We present a dynamical model of the gene network controlling flower development in Arabidopsis thaliana. The network is centered at the regulation of the floral organ identity genes (AP1, AP2, AP3, PI and AG) and ends with the transcription factor complexes responsible for differentiation of floral organs. We built and simulated the regulatory interactions that determine organ specificity using an extension of hybrid Petri nets as implemented in Cell Illustrator. The network topology is characterized by two main features: (1) the presence of multiple autoregulatory feedback loops requiring the formation of protein complexes, and (2) the role of spatial regulators determining floral patterning. The resulting network shows biologically coherent expression patterns for the involved genes, and simulated mutants produce experimentally validated changes in organ expression patterns. The requirement of heteromeric higher-order protein complex formation for positive autoregulatory feedback loops attenuates stochastic fluctuations in gene expression, enabling robust organ-specific gene expression patterns. If autoregulation is mediated by monomers or homodimers of proteins, small variations in initial protein levels can lead to biased production of homeotic proteins, ultimately resulting in homeosis. We also suggest regulatory feedback loops involving miRNA loci by which homeotic genes control the activity of their spatial regulators.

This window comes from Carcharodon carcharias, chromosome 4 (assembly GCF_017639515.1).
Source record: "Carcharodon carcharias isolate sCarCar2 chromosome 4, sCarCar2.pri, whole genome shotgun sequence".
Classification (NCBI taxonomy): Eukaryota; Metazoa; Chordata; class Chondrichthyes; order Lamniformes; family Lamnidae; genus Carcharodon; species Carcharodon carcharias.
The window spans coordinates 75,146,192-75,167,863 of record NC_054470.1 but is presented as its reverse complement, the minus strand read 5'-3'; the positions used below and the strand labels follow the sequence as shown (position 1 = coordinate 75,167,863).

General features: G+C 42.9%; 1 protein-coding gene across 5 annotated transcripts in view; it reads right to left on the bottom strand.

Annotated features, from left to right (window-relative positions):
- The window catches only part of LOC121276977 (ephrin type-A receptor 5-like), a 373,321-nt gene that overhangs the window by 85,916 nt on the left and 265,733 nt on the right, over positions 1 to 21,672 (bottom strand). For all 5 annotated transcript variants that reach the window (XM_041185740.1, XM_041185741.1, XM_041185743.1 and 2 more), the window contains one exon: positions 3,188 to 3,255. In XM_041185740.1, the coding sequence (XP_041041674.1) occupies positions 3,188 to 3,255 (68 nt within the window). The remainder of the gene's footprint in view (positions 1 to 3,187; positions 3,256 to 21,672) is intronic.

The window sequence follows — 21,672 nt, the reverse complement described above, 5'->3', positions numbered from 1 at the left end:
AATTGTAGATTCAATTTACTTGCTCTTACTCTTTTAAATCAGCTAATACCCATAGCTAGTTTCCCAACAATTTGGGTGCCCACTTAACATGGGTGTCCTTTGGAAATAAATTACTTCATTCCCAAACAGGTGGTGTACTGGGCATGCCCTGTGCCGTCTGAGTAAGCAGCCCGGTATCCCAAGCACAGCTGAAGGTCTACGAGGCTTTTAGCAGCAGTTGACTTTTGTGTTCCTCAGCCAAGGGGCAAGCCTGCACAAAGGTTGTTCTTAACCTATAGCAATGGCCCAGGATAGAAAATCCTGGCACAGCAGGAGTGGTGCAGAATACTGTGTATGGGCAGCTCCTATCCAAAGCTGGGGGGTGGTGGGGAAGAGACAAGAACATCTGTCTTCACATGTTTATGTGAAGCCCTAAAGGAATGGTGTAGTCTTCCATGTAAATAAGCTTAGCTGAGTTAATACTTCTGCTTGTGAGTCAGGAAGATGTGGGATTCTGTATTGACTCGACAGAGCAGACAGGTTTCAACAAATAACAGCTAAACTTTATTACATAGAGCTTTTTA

|Number of pages||19|
|Journal||Studies in health technology and informatics|
|Publication status||Published - 2011|
ASJC Scopus subject areas
- Biomedical Engineering
- Health Informatics
- Health Information Management